On Friday, Statistics Canada released fresh numbers for April that broke March’s record with a decline of nearly two million jobs. The data found the gender gap narrowed last month as employment fell sharply in male-dominated, goods-producing businesses.
But women still represented 51 percent of the job losses since February. Yalnizyan and Robson argued Friday that measures will have to focus on promoting a female recovery.
For instance, Yalnizyan said April’s numbers don’t yet reflect that steps in May towards the economic reopening will mostly bring back male-dominated jobs — like those at golf courses, garden centers and car dealerships. On the other hand, a lot of female-dominated work, in areas like retail, restaurants and travel, are unlikely to bounce back as quickly, if at all. Many of these types of businesses could be wiped out.
“There’s no easy recovery path for women — so it’s still going to be a she-cession,” Yalnizyan said.
“Even if you accelerate infrastructure, there’s not enough men to make up the difference in the loss of women’s jobs. Mathematically you can’t recover by simply having a he-covery — you need women to get back to work but there’s no easy path there.”
When it comes to gender equity, it’s important politically for Trudeau to get it right. He leads a self-proclaimed feminist government that has, for instance, maintained a gender-balanced Cabinet since coming to power in 2015 and applied a gender lens on its budget and policy development processes.
“This is one of the first recessions we’ve ever seen that has so hard hit vulnerable workers in the service sector, particularly women and new Canadians and young people,” Trudeau said Friday morning of the latest job numbers. He said rebuilding plans must consider how better to support these demographics.
The federal government has announced direct emergency aid of more than C$140 billion for individuals and businesses affected by Covid-19’s economic damage. The package has also included a temporary boost to child-benefit payments.
Trudeau underlined some of these measures earlier this week when asked by a reporter how his government intends to support women during the pandemic. The prime minister acknowledged that “women have been extremely hard hit in the service sector, in the home-care sector as well as a number of marginal and more challenged communities whether it be new Canadians or whether it be young people.”
His government will come under pressure to provide even more support and to gear some of it toward helping women.
Robson said while child care falls under the jurisdiction of provinces and, in some cases, cities, the federal government has by far the most fiscal room to make an impact.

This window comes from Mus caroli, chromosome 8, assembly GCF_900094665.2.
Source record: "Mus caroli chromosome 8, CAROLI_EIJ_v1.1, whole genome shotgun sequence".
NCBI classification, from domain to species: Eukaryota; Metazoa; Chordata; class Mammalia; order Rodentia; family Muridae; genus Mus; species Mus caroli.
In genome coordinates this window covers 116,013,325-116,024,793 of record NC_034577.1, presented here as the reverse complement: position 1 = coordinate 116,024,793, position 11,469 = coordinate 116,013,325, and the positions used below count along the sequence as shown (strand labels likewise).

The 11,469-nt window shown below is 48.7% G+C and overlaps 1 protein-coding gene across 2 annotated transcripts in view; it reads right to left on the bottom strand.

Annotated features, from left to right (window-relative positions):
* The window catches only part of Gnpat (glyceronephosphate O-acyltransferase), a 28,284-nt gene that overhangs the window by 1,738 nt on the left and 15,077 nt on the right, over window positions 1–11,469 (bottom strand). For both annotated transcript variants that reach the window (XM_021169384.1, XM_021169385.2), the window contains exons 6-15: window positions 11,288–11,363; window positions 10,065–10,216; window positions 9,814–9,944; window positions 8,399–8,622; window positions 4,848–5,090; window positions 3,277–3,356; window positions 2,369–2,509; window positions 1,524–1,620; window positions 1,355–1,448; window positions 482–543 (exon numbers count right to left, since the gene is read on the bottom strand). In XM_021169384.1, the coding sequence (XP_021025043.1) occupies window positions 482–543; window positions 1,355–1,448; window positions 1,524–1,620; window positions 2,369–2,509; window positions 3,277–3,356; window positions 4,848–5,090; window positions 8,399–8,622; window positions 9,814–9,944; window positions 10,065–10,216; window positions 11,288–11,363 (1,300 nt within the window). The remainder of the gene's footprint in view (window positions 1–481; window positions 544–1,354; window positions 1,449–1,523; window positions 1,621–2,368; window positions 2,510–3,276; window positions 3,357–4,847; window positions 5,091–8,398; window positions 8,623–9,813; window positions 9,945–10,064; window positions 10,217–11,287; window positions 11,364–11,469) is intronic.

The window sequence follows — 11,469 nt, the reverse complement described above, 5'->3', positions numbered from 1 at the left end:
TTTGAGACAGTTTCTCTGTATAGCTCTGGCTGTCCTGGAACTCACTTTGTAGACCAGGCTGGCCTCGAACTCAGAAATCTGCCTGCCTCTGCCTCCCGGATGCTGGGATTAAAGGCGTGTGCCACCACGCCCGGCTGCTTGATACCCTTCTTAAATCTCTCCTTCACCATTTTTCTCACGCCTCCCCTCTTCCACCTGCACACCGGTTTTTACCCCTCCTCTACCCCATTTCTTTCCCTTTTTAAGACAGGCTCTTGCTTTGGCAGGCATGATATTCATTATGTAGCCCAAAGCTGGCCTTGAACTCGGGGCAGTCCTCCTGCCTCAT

She said many child care providers affected by Covid-19 closures will need financing boosts; otherwise, they may struggle to hang on to their spaces. Robson suggested governments could make temporary use of shuttered public recreation centers or schools to create child care spaces.
Bottom line, she argued, is that if nothing is done, the fallout will be felt by everyone.
Robson said she crunched 2017 figures that showed the average Canadian household with kids would lose 40 percent of its income if a mother left her job outside the home. “And if you have household incomes for an important share of your population drop by 40 percent … that’s a potential macroeconomic disaster,” she said.
Mike Moffatt, another economist who has directly advised Trudeau during the pandemic, says the search for solutions has so far been like “battlefield surgery.”
Moffat, a senior director of the Smart Prosperity Institute think tank, said even a recession that somewhat disproportionately affects women is unheard of. While infrastructure investments will play a role in the recovery, child care will be “pivotal,” he added.
“It’s not so much that we’re necessarily going to stop doing things that we would normally do in a recession, but we’re going to have to add on a bunch of things,” said Moffatt, who helped advise Trudeau on his 2015 election platform.
“We weren’t really thinking about child care in the 2008-2009 financial crisis — but I think now we need to be.”
Moffatt, also a professor at Western University, added that the federal government can offer tax subsidies to help parents, and it can also help bankroll provinces and municipalities to deliver it.
Yalnizyan said a complicating factor is that many parents will be unwilling to send their kids back to school and child care centers due to Covid-19 fears.
In an interview that aired Sunday on the TV talk show Tout Le Monde en Parle, Trudeau was asked if he would be ready to send his young children to school in Quebec, where the government plans to reopen classrooms next week.
The prime minister, whose kids attend a school in Ontario, paused before saying: “I don’t know. It’s going to be an extremely personal decision for many, many parents.”
Another issue, Yalnizyan said, is that it’s still unclear which businesses — especially smaller ones like hair salons, restaurants and even child care centers — will be wiped out by the shutdowns.
To help bring back services jobs dominated by women, governments will need to boost consumer confidence and invest more in social infrastructure like child care facilities.
Asked about her recent exchange with Trudeau, Yalnizyan said she’s conveyed the same messages in public.
“What I said at the stock take looks an awful lot and sounds an awful lot like what I just said to you,” she said.